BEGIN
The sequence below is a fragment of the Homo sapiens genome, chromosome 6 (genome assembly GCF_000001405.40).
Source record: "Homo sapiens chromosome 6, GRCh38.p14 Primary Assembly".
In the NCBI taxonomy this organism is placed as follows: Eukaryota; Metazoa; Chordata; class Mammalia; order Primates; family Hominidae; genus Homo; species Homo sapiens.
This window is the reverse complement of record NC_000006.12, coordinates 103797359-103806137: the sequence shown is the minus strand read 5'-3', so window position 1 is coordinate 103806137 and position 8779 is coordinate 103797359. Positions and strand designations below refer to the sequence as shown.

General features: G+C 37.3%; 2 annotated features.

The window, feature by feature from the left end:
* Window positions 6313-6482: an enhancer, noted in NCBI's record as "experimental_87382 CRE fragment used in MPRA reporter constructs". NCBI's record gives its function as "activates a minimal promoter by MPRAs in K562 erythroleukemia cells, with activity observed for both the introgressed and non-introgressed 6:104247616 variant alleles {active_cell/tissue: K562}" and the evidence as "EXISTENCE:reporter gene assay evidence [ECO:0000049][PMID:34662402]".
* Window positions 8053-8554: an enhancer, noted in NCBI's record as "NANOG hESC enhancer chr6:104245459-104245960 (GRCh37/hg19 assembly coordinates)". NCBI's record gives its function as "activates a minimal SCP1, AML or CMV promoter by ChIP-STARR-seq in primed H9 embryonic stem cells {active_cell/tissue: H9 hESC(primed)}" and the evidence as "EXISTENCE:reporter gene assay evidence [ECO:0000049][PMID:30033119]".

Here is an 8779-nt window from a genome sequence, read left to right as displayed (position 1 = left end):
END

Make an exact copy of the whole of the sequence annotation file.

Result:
The sequence below is a fragment of the Homo sapiens genome, chromosome 6 (genome assembly GCF_000001405.40).
Source record: "Homo sapiens chromosome 6, GRCh38.p14 Primary Assembly".
In the NCBI taxonomy this organism is placed as follows: Eukaryota; Metazoa; Chordata; class Mammalia; order Primates; family Hominidae; genus Homo; species Homo sapiens.
This window is the reverse complement of record NC_000006.12, coordinates 103797359-103806137: the sequence shown is the minus strand read 5'-3', so window position 1 is coordinate 103806137 and position 8779 is coordinate 103797359. Positions and strand designations below refer to the sequence as shown.

General features: G+C 37.3%; 2 annotated features.

The window, feature by feature from the left end:
* Window positions 6313-6482: an enhancer, noted in NCBI's record as "experimental_87382 CRE fragment used in MPRA reporter constructs". NCBI's record gives its function as "activates a minimal promoter by MPRAs in K562 erythroleukemia cells, with activity observed for both the introgressed and non-introgressed 6:104247616 variant alleles {active_cell/tissue: K562}" and the evidence as "EXISTENCE:reporter gene assay evidence [ECO:0000049][PMID:34662402]".
* Window positions 8053-8554: an enhancer, noted in NCBI's record as "NANOG hESC enhancer chr6:104245459-104245960 (GRCh37/hg19 assembly coordinates)". NCBI's record gives its function as "activates a minimal SCP1, AML or CMV promoter by ChIP-STARR-seq in primed H9 embryonic stem cells {active_cell/tissue: H9 hESC(primed)}" and the evidence as "EXISTENCE:reporter gene assay evidence [ECO:0000049][PMID:30033119]".

Here is an 8779-nt window from a genome sequence, read left to right as displayed (position 1 = left end):